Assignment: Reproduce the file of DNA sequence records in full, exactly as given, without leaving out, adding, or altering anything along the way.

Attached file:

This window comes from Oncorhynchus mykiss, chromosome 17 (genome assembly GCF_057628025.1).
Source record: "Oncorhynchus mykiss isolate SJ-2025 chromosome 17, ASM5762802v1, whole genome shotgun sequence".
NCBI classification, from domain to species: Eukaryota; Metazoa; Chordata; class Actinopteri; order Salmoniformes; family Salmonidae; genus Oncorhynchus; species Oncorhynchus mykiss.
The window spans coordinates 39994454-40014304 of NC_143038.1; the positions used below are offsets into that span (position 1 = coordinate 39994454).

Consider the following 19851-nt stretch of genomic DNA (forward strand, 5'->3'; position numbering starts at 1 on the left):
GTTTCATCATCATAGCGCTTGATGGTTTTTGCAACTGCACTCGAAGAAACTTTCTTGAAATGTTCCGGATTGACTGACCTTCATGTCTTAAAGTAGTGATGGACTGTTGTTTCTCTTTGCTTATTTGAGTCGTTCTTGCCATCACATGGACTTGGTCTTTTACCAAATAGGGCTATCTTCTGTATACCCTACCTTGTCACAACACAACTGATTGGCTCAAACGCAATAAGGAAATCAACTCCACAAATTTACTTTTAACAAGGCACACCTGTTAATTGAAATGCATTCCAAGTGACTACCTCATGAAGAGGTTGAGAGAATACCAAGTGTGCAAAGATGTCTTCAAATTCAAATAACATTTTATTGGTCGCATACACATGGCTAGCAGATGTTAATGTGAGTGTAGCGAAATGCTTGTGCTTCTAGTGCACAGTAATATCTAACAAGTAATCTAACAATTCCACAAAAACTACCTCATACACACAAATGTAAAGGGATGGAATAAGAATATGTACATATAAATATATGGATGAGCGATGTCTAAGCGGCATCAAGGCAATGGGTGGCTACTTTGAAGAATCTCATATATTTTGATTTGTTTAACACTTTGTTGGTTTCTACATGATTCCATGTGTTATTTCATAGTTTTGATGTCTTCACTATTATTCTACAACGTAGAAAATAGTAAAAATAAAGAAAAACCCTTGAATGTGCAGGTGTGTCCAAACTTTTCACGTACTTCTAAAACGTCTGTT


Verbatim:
This window comes from Oncorhynchus mykiss, chromosome 17 (genome assembly GCF_057628025.1).
Source record: "Oncorhynchus mykiss isolate SJ-2025 chromosome 17, ASM5762802v1, whole genome shotgun sequence".
NCBI classification, from domain to species: Eukaryota; Metazoa; Chordata; class Actinopteri; order Salmoniformes; family Salmonidae; genus Oncorhynchus; species Oncorhynchus mykiss.
The window spans coordinates 39994454-40014304 of NC_143038.1; the positions used below are offsets into that span (position 1 = coordinate 39994454).

Consider the following 19851-nt stretch of genomic DNA (forward strand, 5'->3'; position numbering starts at 1 on the left):
GTTTCATCATCATAGCGCTTGATGGTTTTTGCAACTGCACTCGAAGAAACTTTCTTGAAATGTTCCGGATTGACTGACCTTCATGTCTTAAAGTAGTGATGGACTGTTGTTTCTCTTTGCTTATTTGAGTCGTTCTTGCCATCACATGGACTTGGTCTTTTACCAAATAGGGCTATCTTCTGTATACCCTACCTTGTCACAACACAACTGATTGGCTCAAACGCAATAAGGAAATCAACTCCACAAATTTACTTTTAACAAGGCACACCTGTTAATTGAAATGCATTCCAAGTGACTACCTCATGAAGAGGTTGAGAGAATACCAAGTGTGCAAAGATGTCTTCAAATTCAAATAACATTTTATTGGTCGCATACACATGGCTAGCAGATGTTAATGTGAGTGTAGCGAAATGCTTGTGCTTCTAGTGCACAGTAATATCTAACAAGTAATCTAACAATTCCACAAAAACTACCTCATACACACAAATGTAAAGGGATGGAATAAGAATATGTACATATAAATATATGGATGAGCGATGTCTAAGCGGCATCAAGGCAATGGGTGGCTACTTTGAAGAATCTCATATATTTTGATTTGTTTAACACTTTGTTGGTTTCTACATGATTCCATGTGTTATTTCATAGTTTTGATGTCTTCACTATTATTCTACAACGTAGAAAATAGTAAAAATAAAGAAAAACCCTTGAATGTGCAGGTGTGTCCAAACTTTTCACGTACTTCTAAAACGTCTGTT